Meeting the creators of the 3D printed floating house, PRVOK
A few weeks ago, we presented the first house with 3D printed walls erected in the Czech Republic, not just any house as it is floating! As you probably know, 3D printed houses are more and more a reality that is changing the construction industry. The PRVOK project was created by the Scoolpt architectural firm in the Czech Republic and should be a revolution for the industry in this country. With an area of 43 square metres, the structure highlights the possibilities of large-scale additive manufacturing and the future of construction. To find out more about the project, we spoke to Jiří Vele, a member of the Scoolpt team.
3DN: Can you introduce yourself and your relationship with 3D printing?
My name is Jiří Vele and I am the engineer and architect behind the PRVOK project, as well as a member of the Scoolpt team. Two years ago I graduated from the Technical University of Prague with a Master’s degree in architecture. I was fascinated by FDM 3D printers during my studies, this technique being very useful when I needed prototypes of architectural models. I couldn’t afford to buy a printer, so I decided to build my own. For two years, I developed ten more printers and I now run the 3D printing center at the Faculty of Architecture. A year ago, I started using 3D concrete printing on a large scale.
3DN: Can you tell us more about PRVOK and the additive manufacturing technologies used in this project?
Prvok is the first 3D printed house in the Czech Republic. I hope that this project will show the advantages of large-scale 3D printing and its potential in the construction sector. To print the concrete, we use an industrial robot, a pump and a mixer. The computer reads the data, just like a traditional builder, and guides the nozzle to the target with millimetre precision. The concrete material, which we use to make the house, is specially adapted for 3D printing and took 2 years to develop. This concrete contains additives such as accelerators, plastic fibers and plasticizers, which make it more suitable for large format 3D printing.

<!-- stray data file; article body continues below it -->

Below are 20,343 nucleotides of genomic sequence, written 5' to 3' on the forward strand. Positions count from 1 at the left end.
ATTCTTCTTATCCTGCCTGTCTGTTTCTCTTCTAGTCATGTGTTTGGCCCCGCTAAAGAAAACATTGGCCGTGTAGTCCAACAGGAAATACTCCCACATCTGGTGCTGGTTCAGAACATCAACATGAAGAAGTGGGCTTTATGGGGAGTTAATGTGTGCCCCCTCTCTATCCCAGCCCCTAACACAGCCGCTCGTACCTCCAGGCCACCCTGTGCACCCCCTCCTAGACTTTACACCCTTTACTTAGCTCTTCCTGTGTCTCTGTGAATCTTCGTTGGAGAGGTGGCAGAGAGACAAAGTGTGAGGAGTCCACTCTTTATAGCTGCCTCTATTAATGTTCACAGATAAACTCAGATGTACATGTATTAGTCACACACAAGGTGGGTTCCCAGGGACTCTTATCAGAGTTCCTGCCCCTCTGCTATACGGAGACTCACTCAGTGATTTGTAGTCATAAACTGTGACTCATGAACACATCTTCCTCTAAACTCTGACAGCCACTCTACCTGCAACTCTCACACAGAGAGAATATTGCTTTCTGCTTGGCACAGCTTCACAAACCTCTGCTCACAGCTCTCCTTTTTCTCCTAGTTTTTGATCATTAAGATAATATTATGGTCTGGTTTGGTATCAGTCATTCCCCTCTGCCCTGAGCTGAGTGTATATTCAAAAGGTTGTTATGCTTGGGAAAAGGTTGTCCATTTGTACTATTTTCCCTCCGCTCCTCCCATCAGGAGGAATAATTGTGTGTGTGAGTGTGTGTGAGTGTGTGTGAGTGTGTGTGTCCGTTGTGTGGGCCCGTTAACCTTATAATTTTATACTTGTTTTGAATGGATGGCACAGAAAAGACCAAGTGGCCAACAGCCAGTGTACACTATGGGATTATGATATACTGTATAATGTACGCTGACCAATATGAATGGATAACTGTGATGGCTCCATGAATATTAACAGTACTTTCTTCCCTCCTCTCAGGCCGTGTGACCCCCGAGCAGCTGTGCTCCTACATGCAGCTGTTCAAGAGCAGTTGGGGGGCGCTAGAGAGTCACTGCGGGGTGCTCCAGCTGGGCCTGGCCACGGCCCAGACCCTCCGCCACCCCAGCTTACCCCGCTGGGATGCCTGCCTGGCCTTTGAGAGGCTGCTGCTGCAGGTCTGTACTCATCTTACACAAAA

3DN: Printing only took 48 hours. What is the impact of PRVOK for the 3D printing industry?
Prvok will probably not have a big impact on the industry. Similar projects and huge domestic 3D printers are being developed all over the world. In my opinion, it’s more about educating the general public and showing what can be done with current additive manufacturing technologies.
3DN: How do you see the future of concrete 3D printing?
I guess it will take 5 to 10 years for concrete 3D printing to become an integral part of the construction process. I don’t think we’ll be printing whole large buildings, but I see potential in printing certain parts, such as stairs for example.
3DN: A last word for our readers?
I believe that large-scale 3D printing has enormous potential in hard-to-reach places, where the lives of builders can be at risk. I’m thinking of places like Antarctica, deserts, or even the Moon and Mars. In these places, you can use local resources and print the shelters before people even arrive.
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